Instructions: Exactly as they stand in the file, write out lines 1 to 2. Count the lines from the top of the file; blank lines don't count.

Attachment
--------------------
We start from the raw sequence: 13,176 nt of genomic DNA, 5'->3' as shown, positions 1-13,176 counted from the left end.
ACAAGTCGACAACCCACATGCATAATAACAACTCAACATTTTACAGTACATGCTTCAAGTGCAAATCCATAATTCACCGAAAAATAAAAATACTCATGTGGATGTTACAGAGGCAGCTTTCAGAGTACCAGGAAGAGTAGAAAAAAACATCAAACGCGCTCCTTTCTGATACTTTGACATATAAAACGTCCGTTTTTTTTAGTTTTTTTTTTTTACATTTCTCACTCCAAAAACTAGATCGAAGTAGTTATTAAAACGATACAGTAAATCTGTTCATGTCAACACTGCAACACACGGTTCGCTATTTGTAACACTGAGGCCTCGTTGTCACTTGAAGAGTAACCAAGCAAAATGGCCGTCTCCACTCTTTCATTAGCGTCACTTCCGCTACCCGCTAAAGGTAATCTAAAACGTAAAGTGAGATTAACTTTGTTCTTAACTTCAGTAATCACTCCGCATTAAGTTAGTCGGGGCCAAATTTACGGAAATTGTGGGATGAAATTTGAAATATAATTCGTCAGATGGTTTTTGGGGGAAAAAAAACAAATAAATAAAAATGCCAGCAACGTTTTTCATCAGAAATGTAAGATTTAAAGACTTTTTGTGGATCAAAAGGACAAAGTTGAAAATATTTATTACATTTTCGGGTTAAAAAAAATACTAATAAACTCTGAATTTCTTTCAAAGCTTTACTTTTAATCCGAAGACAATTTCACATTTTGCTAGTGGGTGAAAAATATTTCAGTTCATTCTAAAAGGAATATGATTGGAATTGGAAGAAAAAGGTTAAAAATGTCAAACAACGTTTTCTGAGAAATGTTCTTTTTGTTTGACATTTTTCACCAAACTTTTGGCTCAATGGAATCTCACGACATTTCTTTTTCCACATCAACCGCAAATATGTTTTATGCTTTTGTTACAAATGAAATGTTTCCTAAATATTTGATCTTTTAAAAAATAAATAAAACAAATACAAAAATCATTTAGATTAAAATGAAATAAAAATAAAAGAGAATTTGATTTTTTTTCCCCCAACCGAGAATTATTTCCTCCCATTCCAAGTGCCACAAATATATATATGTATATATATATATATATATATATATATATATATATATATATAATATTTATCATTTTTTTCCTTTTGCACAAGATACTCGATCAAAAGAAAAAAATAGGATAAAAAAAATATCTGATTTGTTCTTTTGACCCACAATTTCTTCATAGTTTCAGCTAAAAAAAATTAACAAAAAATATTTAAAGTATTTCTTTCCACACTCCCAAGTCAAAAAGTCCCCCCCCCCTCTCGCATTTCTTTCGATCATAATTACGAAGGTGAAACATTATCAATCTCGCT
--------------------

We start from the raw sequence: 13,176 nt of genomic DNA, 5'->3' as shown, positions 1-13,176 counted from the left end.
ACAAGTCGACAACCCACATGCATAATAACAACTCAACATTTTACAGTACATGCTTCAAGTGCAAATCCATAATTCACCGAAAAATAAAAATACTCATGTGGATGTTACAGAGGCAGCTTTCAGAGTACCAGGAAGAGTAGAAAAAAACATCAAACGCGCTCCTTTCTGATACTTTGACATATAAAACGTCCGTTTTTTTTAGTTTTTTTTTTTTACATTTCTCACTCCAAAAACTAGATCGAAGTAGTTATTAAAACGATACAGTAAATCTGTTCATGTCAACACTGCAACACACGGTTCGCTATTTGTAACACTGAGGCCTCGTTGTCACTTGAAGAGTAACCAAGCAAAATGGCCGTCTCCACTCTTTCATTAGCGTCACTTCCGCTACCCGCTAAAGGTAATCTAAAACGTAAAGTGAGATTAACTTTGTTCTTAACTTCAGTAATCACTCCGCATTAAGTTAGTCGGGGCCAAATTTACGGAAATTGTGGGATGAAATTTGAAATATAATTCGTCAGATGGTTTTTGGGGGAAAAAAAACAAATAAATAAAAATGCCAGCAACGTTTTTCATCAGAAATGTAAGATTTAAAGACTTTTTGTGGATCAAAAGGACAAAGTTGAAAATATTTATTACATTTTCGGGTTAAAAAAAATACTAATAAACTCTGAATTTCTTTCAAAGCTTTACTTTTAATCCGAAGACAATTTCACATTTTGCTAGTGGGTGAAAAATATTTCAGTTCATTCTAAAAGGAATATGATTGGAATTGGAAGAAAAAGGTTAAAAATGTCAAACAACGTTTTCTGAGAAATGTTCTTTTTGTTTGACATTTTTCACCAAACTTTTGGCTCAATGGAATCTCACGACATTTCTTTTTCCACATCAACCGCAAATATGTTTTATGCTTTTGTTACAAATGAAATGTTTCCTAAATATTTGATCTTTTAAAAAATAAATAAAACAAATACAAAAATCATTTAGATTAAAATGAAATAAAAATAAAAGAGAATTTGATTTTTTTTCCCCCAACCGAGAATTATTTCCTCCCATTCCAAGTGCCACAAATATATATATGTATATATATATATATATATATATATATATATATATATATATAATATTTATCATTTTTTTCCTTTTGCACAAGATACTCGATCAAAAGAAAAAAATAGGATAAAAAAAATATCTGATTTGTTCTTTTGACCCACAATTTCTTCATAGTTTCAGCTAAAAAAAATTAACAAAAAATATTTAAAGTATTTCTTTCCACACTCCCAAGTCAAAAAGTCCCCCCCCCCTCTCGCATTTCTTTCGATCATAATTACGAAGGTGAAACATTATCAATCTCGCT